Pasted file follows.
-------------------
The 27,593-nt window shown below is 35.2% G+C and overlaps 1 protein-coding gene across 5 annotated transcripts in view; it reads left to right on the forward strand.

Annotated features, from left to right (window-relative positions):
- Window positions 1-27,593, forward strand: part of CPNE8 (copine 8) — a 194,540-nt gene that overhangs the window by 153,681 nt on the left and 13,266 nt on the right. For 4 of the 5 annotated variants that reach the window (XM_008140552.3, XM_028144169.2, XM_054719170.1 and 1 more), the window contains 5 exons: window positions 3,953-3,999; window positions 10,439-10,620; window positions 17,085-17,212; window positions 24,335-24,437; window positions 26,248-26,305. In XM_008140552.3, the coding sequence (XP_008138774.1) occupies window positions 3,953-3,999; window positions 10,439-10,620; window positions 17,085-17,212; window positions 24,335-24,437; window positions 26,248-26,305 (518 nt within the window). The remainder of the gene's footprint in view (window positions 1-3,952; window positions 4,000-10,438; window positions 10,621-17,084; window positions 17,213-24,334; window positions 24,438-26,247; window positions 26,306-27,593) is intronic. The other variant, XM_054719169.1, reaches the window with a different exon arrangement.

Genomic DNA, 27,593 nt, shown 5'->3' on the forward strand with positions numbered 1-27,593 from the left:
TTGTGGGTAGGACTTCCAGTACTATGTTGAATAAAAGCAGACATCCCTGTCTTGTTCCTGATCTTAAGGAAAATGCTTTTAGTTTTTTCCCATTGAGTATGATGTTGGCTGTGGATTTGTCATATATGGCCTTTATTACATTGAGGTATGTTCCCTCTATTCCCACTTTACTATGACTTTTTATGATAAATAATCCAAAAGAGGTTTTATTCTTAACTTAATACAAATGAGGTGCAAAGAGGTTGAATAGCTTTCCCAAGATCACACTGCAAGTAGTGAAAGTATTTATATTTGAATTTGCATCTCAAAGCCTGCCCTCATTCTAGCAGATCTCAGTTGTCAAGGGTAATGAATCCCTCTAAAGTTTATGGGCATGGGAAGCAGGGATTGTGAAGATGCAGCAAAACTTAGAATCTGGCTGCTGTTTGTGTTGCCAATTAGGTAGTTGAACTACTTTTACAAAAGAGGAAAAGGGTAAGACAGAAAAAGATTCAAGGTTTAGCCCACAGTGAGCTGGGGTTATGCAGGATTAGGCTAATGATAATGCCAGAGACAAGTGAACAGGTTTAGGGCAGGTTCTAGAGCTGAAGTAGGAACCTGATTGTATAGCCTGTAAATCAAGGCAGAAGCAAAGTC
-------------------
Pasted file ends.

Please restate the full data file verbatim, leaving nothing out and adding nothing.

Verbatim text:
The 27,593-nt window shown below is 35.2% G+C and overlaps 1 protein-coding gene across 5 annotated transcripts in view; it reads left to right on the forward strand.

Annotated features, from left to right (window-relative positions):
- Window positions 1-27,593, forward strand: part of CPNE8 (copine 8) — a 194,540-nt gene that overhangs the window by 153,681 nt on the left and 13,266 nt on the right. For 4 of the 5 annotated variants that reach the window (XM_008140552.3, XM_028144169.2, XM_054719170.1 and 1 more), the window contains 5 exons: window positions 3,953-3,999; window positions 10,439-10,620; window positions 17,085-17,212; window positions 24,335-24,437; window positions 26,248-26,305. In XM_008140552.3, the coding sequence (XP_008138774.1) occupies window positions 3,953-3,999; window positions 10,439-10,620; window positions 17,085-17,212; window positions 24,335-24,437; window positions 26,248-26,305 (518 nt within the window). The remainder of the gene's footprint in view (window positions 1-3,952; window positions 4,000-10,438; window positions 10,621-17,084; window positions 17,213-24,334; window positions 24,438-26,247; window positions 26,306-27,593) is intronic. The other variant, XM_054719169.1, reaches the window with a different exon arrangement.

Genomic DNA, 27,593 nt, shown 5'->3' on the forward strand with positions numbered 1-27,593 from the left:
TTGTGGGTAGGACTTCCAGTACTATGTTGAATAAAAGCAGACATCCCTGTCTTGTTCCTGATCTTAAGGAAAATGCTTTTAGTTTTTTCCCATTGAGTATGATGTTGGCTGTGGATTTGTCATATATGGCCTTTATTACATTGAGGTATGTTCCCTCTATTCCCACTTTACTATGACTTTTTATGATAAATAATCCAAAAGAGGTTTTATTCTTAACTTAATACAAATGAGGTGCAAAGAGGTTGAATAGCTTTCCCAAGATCACACTGCAAGTAGTGAAAGTATTTATATTTGAATTTGCATCTCAAAGCCTGCCCTCATTCTAGCAGATCTCAGTTGTCAAGGGTAATGAATCCCTCTAAAGTTTATGGGCATGGGAAGCAGGGATTGTGAAGATGCAGCAAAACTTAGAATCTGGCTGCTGTTTGTGTTGCCAATTAGGTAGTTGAACTACTTTTACAAAAGAGGAAAAGGGTAAGACAGAAAAAGATTCAAGGTTTAGCCCACAGTGAGCTGGGGTTATGCAGGATTAGGCTAATGATAATGCCAGAGACAAGTGAACAGGTTTAGGGCAGGTTCTAGAGCTGAAGTAGGAACCTGATTGTATAGCCTGTAAATCAAGGCAGAAGCAAAGTC